Folks in Louisiana town stand by Duck Dynasty clan

The Associated Press
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“Faith. Family. Ducks.” It’s the unofficial motto for the family featured in the TV reality show Duck Dynasty and that homespun philosophy permeates nearly everything in this small north Louisiana town.

It’s perhaps most on display at the White’s Ferry Road Church of Christ in West Monroe, where the Robertson family prays and preaches most Sunday mornings.

The family — including patriarch Phil Robertson, who ignited a controversy last week when he told a magazine reporter that gays are sinners and African-Americans were happy under Jim Crow laws — were in a front pew this past Sunday. And standing by beliefs they say are deeply rooted in their reading of the Bible.

The rest of the flock, decked out in Duck Dynasty hats and bandannas, stood by the family and the sentiments Phil Robertson expressed.

Alan, Robertson’s eldest son, helped deliver a Christmas-themed sermon. He started off by referring to last week’s controversy.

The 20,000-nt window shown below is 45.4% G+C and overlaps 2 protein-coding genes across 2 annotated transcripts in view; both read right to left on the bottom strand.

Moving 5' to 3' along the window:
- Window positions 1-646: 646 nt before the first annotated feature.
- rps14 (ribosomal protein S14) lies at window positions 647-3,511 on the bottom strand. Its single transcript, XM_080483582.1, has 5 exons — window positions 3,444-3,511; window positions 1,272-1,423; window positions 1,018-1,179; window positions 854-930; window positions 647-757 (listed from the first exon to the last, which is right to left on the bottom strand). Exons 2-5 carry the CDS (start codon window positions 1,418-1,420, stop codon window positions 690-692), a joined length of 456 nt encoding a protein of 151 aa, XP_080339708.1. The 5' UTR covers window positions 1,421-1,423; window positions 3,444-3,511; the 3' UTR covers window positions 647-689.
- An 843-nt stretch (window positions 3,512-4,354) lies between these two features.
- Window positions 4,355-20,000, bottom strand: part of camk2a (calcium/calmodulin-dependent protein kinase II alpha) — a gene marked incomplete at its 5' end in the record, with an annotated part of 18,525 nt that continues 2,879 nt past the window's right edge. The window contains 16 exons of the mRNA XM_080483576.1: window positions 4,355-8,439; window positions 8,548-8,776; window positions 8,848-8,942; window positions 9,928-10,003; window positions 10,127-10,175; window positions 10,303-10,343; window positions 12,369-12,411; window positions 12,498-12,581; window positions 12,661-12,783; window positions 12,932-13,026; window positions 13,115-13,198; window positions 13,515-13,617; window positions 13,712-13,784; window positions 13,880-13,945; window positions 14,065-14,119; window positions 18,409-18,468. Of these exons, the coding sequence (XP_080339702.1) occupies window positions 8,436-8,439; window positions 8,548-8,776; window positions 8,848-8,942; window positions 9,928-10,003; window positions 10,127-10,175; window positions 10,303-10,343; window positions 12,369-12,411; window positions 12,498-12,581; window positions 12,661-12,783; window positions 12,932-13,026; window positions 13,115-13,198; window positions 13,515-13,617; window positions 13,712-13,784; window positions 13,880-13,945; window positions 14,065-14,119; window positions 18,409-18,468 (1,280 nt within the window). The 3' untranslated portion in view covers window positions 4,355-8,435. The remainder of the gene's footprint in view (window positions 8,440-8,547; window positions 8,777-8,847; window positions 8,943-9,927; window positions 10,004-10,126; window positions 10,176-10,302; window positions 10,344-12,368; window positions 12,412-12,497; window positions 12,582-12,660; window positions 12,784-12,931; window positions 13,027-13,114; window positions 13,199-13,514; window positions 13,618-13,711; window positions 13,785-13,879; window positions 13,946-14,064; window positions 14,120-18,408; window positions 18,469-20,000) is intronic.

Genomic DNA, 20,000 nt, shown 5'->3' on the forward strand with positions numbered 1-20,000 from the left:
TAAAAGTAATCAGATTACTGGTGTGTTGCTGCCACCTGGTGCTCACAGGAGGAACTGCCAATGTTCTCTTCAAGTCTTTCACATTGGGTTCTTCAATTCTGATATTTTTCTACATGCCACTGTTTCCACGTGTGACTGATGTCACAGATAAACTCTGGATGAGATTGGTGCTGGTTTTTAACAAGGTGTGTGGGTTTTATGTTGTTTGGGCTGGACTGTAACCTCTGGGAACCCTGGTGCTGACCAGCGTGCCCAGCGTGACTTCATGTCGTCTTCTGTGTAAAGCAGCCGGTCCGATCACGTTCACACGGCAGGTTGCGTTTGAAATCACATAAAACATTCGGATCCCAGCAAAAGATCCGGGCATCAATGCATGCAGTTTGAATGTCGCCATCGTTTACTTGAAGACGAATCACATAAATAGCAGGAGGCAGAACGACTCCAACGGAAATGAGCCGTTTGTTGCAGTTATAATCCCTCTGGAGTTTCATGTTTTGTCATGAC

“Hope your week went well,” he dead-panned. “Ours was kinda’ slow.”

He was referring, of course, to Phil’s forced hiatus: TV network A&E suspended Phil last week after remarks about blacks and gays caused a public uproar.

But the controversy barely resonated above the choir at White’s Ferry Road Church, where some people wore T-shirts that said “I support Phil Robertson.” Son Willie — the CEO of the multimillion dollar Duck Commander duck call and decoy enterprise that inspired reality show producers to give the family a show — put on camouflage wader overalls and baptized three people, including one man with cancer.

“Who’s going to be the lord of your life?” he asked, before dipping the man back into the baptismal pool at the front of the church.